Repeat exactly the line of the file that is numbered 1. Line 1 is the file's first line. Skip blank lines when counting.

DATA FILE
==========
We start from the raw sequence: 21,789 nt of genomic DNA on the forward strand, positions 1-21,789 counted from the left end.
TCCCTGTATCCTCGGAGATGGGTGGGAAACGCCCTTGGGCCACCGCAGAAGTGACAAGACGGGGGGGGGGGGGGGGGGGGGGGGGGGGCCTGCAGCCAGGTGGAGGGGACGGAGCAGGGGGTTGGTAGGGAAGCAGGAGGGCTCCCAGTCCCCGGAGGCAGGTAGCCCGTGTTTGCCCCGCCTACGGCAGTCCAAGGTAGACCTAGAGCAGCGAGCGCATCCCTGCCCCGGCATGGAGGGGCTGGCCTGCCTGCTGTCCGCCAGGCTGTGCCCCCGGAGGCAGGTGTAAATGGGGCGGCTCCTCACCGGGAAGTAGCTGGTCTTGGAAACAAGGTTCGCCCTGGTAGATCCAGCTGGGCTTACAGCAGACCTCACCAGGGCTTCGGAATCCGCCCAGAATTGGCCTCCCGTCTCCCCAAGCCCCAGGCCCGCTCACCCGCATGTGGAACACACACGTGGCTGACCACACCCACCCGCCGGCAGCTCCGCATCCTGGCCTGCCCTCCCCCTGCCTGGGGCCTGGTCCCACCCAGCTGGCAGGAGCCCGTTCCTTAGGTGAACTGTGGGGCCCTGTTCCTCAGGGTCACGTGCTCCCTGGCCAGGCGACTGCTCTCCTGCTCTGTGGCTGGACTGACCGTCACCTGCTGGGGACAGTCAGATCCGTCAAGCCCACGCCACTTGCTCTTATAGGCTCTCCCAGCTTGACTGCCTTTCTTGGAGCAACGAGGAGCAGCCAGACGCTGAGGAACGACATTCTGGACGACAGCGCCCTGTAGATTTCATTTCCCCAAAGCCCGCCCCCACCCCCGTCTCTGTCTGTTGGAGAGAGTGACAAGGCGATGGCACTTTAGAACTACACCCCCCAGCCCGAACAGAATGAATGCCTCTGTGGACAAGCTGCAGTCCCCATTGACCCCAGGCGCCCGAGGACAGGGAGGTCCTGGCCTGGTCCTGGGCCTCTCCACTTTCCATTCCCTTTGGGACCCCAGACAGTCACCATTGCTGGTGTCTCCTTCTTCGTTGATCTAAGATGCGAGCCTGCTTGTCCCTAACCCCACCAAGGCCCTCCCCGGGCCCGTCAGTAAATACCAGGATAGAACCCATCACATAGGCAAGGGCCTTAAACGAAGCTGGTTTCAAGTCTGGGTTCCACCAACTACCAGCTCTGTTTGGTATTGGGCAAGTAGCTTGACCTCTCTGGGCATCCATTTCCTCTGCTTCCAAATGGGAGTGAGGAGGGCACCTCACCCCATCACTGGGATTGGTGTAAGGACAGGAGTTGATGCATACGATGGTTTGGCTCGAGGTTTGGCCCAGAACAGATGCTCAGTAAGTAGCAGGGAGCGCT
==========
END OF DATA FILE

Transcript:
We start from the raw sequence: 21,789 nt of genomic DNA on the forward strand, positions 1-21,789 counted from the left end.